How to File a Car Accident Claim in Florida
Recovering from a car accident requires filing a car insurance claim. Car insurance can provide coverage to pay for your medical costs, property repairs and other bills. Before you file, however, there are other steps you must take to fully protect your rights and best interests. Use these steps to correctly file a car accident claim after a motor vehicle collision in Florida.
First Steps to Take After a Car Accident in Florida
Knowing what steps to take immediately after a car crash in Florida is essential for the future of your claim. A car insurance company will pay attention to what you do and say in the aftermath of the car accident. It is constantly looking for ways to use your actions against you to avoid a large payout. Take the following steps right away after a car accident for a stronger position as a claimant:
Stop your vehicle and call 911 to report the accident. Crash reporting is a legal requirement in Florida if anyone suffered an injury or there is property damage in excess of $500.
Exchange information with the other driver, but don’t admit fault. Gather eyewitness information and take photographs while you are still at the scene.
Go to a hospital right away, as you may have injuries that you don’t yet notice.
If you can’t complete all of these steps on your own, don’t worry. Help is available in the form of the police and our office. You don’t have to handle the recovery process alone. Hiring an attorney can allow you to focus on your physical and emotional wellness while a trained and licensed professional completes an investigation and collects evidence for you. A lawyer can assist you with the entire claims process.
Florida Is a No-Fault Car Accident State
Once you’ve completed the basic steps to take after a car accident, you can focus on the insurance claim. Florida is a no-fault state, meaning that regardless of fault, drivers file claims with their own car insurance companies. There is an exception, however, if the crash causes injuries that meet Florida’s serious injury threshold. Here’s how to file a claim based on the circumstances:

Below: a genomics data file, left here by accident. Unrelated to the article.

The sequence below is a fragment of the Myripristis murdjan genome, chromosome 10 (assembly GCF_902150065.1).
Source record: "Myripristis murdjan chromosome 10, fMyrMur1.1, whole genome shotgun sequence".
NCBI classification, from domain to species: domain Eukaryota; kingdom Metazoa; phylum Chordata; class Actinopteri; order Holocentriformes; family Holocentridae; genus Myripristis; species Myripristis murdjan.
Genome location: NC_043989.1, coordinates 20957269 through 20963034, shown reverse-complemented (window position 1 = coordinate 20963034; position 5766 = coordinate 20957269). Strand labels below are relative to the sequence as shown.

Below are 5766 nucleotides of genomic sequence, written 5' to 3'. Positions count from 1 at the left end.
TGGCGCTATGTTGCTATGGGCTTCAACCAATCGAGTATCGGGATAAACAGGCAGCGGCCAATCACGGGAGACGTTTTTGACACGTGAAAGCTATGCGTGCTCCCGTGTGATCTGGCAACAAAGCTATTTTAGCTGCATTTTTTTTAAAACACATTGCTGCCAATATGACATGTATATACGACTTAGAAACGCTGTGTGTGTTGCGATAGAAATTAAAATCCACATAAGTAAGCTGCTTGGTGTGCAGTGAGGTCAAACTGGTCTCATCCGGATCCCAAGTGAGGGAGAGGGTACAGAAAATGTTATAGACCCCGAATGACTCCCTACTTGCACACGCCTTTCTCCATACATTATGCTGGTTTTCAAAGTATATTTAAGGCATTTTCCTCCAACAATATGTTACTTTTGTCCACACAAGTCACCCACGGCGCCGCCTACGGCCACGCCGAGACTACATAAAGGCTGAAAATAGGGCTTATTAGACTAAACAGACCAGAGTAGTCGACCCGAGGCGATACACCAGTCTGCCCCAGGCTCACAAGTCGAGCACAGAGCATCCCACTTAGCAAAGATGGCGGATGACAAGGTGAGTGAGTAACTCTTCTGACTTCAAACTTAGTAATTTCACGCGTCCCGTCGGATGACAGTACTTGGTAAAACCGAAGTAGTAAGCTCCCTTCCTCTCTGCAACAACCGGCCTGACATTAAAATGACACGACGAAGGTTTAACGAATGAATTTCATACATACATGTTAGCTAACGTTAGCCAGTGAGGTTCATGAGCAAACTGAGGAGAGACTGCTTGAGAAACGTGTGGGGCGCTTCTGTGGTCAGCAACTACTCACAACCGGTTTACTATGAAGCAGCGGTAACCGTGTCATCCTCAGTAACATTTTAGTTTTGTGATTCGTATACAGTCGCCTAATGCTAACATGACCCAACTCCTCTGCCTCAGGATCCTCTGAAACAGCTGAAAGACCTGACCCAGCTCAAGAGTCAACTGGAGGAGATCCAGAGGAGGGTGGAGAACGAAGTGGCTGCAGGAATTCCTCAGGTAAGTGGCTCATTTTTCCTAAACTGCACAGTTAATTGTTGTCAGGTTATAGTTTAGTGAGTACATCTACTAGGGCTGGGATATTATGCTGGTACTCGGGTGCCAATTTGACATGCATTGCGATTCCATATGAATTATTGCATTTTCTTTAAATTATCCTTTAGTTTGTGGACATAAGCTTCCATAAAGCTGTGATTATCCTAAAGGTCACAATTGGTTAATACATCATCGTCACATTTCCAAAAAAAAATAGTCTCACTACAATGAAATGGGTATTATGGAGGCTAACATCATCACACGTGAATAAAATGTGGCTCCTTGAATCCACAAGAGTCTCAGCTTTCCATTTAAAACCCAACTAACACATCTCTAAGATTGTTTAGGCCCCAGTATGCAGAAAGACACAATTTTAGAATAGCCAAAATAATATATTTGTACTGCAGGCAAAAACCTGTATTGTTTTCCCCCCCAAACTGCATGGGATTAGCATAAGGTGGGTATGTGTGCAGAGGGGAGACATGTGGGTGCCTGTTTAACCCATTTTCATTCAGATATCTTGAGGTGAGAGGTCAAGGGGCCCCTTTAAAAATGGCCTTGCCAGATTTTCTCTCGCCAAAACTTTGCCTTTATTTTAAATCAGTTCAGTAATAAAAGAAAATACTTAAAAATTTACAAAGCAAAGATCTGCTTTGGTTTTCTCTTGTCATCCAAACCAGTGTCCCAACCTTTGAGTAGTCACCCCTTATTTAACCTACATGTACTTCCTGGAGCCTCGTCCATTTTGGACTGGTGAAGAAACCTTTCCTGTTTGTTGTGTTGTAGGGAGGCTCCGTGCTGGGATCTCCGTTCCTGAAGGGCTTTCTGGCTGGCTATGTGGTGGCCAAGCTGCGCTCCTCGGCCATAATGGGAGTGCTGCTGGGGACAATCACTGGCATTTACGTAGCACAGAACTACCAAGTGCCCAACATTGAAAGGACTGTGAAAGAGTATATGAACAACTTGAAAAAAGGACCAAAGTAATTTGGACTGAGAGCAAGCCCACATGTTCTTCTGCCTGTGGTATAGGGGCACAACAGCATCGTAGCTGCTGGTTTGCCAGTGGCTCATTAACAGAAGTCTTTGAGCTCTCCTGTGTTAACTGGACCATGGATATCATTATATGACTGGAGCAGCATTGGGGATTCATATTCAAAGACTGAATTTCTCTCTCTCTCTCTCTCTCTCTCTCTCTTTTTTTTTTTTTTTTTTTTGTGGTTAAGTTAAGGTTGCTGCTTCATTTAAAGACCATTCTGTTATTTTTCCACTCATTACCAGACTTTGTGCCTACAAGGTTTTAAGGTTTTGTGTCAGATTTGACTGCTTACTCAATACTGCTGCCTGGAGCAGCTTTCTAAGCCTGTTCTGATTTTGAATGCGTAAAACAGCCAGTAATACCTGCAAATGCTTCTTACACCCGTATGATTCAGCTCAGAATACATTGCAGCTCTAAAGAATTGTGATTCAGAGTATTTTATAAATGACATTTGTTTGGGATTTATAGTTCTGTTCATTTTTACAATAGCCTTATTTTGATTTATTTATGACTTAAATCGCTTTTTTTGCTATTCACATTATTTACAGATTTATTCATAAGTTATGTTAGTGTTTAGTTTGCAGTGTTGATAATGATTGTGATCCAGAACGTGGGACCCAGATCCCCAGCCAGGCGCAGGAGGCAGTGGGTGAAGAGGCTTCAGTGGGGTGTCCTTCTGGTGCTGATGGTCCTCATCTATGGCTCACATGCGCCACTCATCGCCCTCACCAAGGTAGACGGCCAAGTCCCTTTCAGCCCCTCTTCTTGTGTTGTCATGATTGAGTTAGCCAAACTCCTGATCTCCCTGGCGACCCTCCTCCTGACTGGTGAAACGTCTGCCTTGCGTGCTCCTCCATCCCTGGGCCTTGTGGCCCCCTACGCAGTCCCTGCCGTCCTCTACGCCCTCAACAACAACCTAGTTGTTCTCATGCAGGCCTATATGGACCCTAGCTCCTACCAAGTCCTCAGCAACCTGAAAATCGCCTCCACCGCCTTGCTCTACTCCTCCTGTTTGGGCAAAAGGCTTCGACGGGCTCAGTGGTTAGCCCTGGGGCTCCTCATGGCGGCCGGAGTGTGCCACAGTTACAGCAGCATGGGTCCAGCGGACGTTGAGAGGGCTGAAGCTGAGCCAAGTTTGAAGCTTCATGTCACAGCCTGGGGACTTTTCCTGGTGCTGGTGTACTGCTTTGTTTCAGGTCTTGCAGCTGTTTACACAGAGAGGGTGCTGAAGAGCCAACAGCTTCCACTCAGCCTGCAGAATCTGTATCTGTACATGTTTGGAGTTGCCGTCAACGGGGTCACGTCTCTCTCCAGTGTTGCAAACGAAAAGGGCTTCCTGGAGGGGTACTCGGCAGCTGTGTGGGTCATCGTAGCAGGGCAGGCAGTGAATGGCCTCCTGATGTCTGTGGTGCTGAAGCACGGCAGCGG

Minor injuries. With minor injuries, Florida’s no-fault rule requires you to seek benefits from your own car insurance provider. All drivers in Florida must carry at least $10,000 in personal injury protection (PIP) insurance to pay for their own medical costs after a car accident. Call your insurance company to report the accident and file a claim for first-party coverage. You will not have to prove that anyone else was at fault to receive PIP benefits.
Major injuries. Under Florida Statutes Section 627.737, there is an exception to the no-fault rule if a crash victim suffers significant and permanent loss of an important bodily function, permanent injury, significant scarring and disfigurement, or death. In these situations, it is possible to file a claim against the other driver’s insurance company for third-party benefits if he or she caused your accident. However, you or your lawyer will need to prove that the other driver is at fault.
Contact our office as promptly as possible, we are happy to offer free advice. Most insurers require claims to be filed within the first few days after the crash. In Florida, there is also a statute of limitations for filing a car accident lawsuit. If you wish to initiate a lawsuit, you must do so within two years of the date of the crash.
What Happens After You File Your Car Accident Claim in Florida?
After you file a car accident claim, you will have to go up against an insurance company in pursuit of fair and full financial compensation for your property damage and medical bills. This often requires assistance from a skilled car accident lawyer. A car insurance company is much more likely to treat you fairly if you hire a lawyer to represent you. For more information about the car accident claims filing process in Florida, contact Kirshner, Groff & Diaz for a free consultation with one of our car accident attorneys.